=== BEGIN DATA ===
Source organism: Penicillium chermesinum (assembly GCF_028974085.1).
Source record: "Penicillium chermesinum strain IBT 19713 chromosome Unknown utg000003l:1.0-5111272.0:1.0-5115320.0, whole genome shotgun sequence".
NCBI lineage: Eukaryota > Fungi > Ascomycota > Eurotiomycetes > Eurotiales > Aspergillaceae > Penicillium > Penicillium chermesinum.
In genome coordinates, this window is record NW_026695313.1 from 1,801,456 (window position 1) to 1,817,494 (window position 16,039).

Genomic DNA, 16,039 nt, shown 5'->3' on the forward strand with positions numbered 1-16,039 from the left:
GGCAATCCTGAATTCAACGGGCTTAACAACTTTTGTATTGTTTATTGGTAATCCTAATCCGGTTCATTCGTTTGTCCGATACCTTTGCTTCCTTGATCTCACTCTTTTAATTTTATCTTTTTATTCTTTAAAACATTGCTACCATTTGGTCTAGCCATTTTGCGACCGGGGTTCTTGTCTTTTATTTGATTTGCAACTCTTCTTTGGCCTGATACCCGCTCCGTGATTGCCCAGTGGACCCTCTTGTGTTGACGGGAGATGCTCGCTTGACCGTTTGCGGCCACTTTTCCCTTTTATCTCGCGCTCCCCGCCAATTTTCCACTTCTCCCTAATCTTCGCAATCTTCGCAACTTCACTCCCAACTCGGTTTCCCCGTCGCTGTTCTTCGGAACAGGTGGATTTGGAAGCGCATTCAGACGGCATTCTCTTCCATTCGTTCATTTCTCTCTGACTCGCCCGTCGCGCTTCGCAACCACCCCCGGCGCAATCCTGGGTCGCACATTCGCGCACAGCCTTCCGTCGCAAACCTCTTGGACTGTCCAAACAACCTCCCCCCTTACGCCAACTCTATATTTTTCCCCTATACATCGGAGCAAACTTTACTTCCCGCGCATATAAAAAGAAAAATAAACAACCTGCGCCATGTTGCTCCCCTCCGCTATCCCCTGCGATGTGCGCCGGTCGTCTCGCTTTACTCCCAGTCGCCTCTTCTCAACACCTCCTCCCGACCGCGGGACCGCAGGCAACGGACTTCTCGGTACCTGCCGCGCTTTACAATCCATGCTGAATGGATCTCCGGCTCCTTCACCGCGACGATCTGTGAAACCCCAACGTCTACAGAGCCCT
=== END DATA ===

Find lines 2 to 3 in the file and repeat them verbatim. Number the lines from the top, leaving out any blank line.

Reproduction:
Source record: "Penicillium chermesinum strain IBT 19713 chromosome Unknown utg000003l:1.0-5111272.0:1.0-5115320.0, whole genome shotgun sequence".
NCBI lineage: Eukaryota > Fungi > Ascomycota > Eurotiomycetes > Eurotiales > Aspergillaceae > Penicillium > Penicillium chermesinum.